Calculations done by Israeli land policy organization, Kerem Navot, as part of B’Tselem’s report, found settler farms in the Jordan Valley, Masafer Yatta and other parts of the West Bank have taken over nearly 7,000 acres in the last five years. However, this number does not include the entirety of the West Bank, which Kerem Navot founder, Dror Etkes, said the organization is currently measuring.

From Etkes’ conclusions, the phenomenon of settler farms is intentionally entwined with state policy. 

“The most important thing [for Israel] right now is to get Palestinians out of the larger areas in Area C. And in order to do that, you need to contract settlers to get these Palestinians out, and that’s exactly what these farms are doing,” Etkes said. 

As emphasized in B’Tselem’s report, most agricultural outposts are built with state support in the form of infrastructure, water and farming subsidies.  

“Someone tells the military to guard the settlements. Someone designated the land to begin with and decided where the outpost is going to be. So, we’re talking about a system, which has a lot of knowledge and experience. It’s not like someone woke up in the morning and decided they wanted to be a cowboy,” Etkes said. 

Settlers as a tool of the state

And while settlers are scoring subsidies, Palestinian farmers are losing money.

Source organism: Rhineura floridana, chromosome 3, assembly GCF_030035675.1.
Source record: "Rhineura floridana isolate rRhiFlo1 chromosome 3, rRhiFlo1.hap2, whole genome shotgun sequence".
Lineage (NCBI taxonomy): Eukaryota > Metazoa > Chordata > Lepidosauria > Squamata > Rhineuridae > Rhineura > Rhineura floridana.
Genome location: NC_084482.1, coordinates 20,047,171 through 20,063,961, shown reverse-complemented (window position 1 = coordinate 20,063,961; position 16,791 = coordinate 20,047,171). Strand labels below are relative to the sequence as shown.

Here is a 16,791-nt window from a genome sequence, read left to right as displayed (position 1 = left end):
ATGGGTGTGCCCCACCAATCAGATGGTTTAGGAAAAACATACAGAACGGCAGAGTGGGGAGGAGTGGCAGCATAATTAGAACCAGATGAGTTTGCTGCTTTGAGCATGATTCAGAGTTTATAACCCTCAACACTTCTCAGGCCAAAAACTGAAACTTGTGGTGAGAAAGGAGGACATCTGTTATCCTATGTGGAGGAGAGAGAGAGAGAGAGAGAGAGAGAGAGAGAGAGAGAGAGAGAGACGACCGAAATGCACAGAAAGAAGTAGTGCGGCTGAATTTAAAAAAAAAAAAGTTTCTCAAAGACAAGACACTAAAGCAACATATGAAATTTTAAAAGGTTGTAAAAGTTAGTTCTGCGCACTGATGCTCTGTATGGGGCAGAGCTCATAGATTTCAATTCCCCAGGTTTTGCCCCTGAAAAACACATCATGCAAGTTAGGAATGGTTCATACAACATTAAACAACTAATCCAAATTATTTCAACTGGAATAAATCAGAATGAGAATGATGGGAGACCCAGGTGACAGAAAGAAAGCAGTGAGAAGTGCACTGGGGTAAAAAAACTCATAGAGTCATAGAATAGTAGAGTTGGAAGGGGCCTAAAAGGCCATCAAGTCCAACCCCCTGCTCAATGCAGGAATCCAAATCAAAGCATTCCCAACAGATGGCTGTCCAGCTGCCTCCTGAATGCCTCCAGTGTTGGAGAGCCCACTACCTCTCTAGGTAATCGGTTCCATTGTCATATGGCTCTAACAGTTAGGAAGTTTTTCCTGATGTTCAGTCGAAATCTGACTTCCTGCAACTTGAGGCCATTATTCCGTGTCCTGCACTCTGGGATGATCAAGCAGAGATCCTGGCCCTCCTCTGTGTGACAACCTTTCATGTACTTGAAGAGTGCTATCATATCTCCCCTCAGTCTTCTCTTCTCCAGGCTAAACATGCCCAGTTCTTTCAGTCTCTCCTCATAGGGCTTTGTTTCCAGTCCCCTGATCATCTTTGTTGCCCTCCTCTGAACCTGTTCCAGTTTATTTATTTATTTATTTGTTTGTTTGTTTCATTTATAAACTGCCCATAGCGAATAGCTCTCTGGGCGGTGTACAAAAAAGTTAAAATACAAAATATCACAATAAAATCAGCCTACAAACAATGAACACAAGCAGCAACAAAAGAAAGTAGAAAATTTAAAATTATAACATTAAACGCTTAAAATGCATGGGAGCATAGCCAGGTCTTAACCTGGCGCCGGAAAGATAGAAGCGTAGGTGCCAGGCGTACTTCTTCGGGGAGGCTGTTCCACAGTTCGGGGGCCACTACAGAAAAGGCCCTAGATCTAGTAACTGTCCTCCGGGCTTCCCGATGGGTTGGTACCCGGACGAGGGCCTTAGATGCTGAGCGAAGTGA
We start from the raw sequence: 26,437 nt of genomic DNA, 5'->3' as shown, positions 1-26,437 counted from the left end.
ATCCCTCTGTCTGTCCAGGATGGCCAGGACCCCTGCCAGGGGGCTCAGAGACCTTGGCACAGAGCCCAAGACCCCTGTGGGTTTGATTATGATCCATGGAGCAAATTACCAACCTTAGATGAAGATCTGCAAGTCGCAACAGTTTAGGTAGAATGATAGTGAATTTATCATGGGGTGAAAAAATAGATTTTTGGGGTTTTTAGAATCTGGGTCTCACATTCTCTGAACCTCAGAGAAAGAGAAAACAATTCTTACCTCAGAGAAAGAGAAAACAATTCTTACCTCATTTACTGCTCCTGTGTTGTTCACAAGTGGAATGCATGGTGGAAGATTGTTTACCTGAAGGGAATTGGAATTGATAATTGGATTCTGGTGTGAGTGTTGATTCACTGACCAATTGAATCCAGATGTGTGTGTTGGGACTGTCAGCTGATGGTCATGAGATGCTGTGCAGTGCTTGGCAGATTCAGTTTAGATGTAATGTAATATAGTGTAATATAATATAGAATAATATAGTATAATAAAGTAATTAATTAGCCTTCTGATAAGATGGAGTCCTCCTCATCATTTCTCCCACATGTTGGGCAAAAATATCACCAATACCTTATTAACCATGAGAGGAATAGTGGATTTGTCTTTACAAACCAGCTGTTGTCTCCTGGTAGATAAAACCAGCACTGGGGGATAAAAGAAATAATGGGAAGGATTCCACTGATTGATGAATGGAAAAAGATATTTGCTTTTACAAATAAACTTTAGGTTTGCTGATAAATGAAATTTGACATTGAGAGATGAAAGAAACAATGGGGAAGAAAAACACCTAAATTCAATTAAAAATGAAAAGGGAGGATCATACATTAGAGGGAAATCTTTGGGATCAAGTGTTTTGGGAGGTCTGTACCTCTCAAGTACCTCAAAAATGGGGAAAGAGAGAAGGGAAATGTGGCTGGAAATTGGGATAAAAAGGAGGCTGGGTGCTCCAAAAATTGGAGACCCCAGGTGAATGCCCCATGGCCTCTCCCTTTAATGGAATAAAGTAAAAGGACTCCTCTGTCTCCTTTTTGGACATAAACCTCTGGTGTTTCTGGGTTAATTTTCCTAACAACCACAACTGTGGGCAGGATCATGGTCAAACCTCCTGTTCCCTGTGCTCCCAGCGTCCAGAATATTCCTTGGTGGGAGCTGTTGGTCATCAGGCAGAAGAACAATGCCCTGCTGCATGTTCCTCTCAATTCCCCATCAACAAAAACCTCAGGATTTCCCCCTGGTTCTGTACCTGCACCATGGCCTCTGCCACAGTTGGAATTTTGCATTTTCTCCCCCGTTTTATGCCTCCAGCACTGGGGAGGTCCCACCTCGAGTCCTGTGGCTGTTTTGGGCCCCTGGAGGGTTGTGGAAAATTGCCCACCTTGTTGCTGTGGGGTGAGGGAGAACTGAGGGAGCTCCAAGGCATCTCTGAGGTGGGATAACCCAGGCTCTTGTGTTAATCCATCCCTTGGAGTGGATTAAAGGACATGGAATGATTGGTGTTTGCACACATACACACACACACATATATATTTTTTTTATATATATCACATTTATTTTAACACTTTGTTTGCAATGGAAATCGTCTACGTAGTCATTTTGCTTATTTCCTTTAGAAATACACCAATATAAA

Ali Awad, a Palestinian activist from the hamlet of Tuba in Masafer Yatta, comes from a family of shepherds whose primary source of income has been eradicated by encroaching settler farms. 

Instead of having their sheep graze on the hillside, Ali’s family now purchases bales of hay to feed their animals. “We lost our whole traditional lifestyle,” Ali said. Even the manufactured livestock feed isn’t immune to settler attacks. In June, settlers burned a year’s supply of hay bales Ali’s family bought. 

“Settler violence is only part of Israeli colonist goals. These people are used as tools — justified by racist laws — for committing ethnic cleansing against the Palestinians.”

Ali Awad

Settler expansion has crippled Masafer Yatta’s economy. Two-thirds of the families in Tuba have left in the last decade. From Ali’s vantage point, the purpose of these agricultural outposts is to “evict Palestinians.”

“Settler violence is only part of Israeli colonist goals,” Ali said. “These people are used as tools — justified by racist laws — for committing ethnic cleansing against the Palestinians.”

With the high price of animal feed and without room to graze, Ali’s family is becoming hopeless. 

“Every day we think about leaving,” Jaber Awad, Ali’s uncle, said. “Walking 100 meters [330 feet] out of the home means a settler is standing in front of you and your flock.” 

Like the Awad family, Daraghmeh in the Jordan Valley feels trapped. “Because of these outposts, I feel like I am in jail with my sheep and goats. We can’t move. We can’t go anywhere.”

Jessica Buxbaum is a freelance journalist based in Jerusalem covering Palestine and the Israeli occupation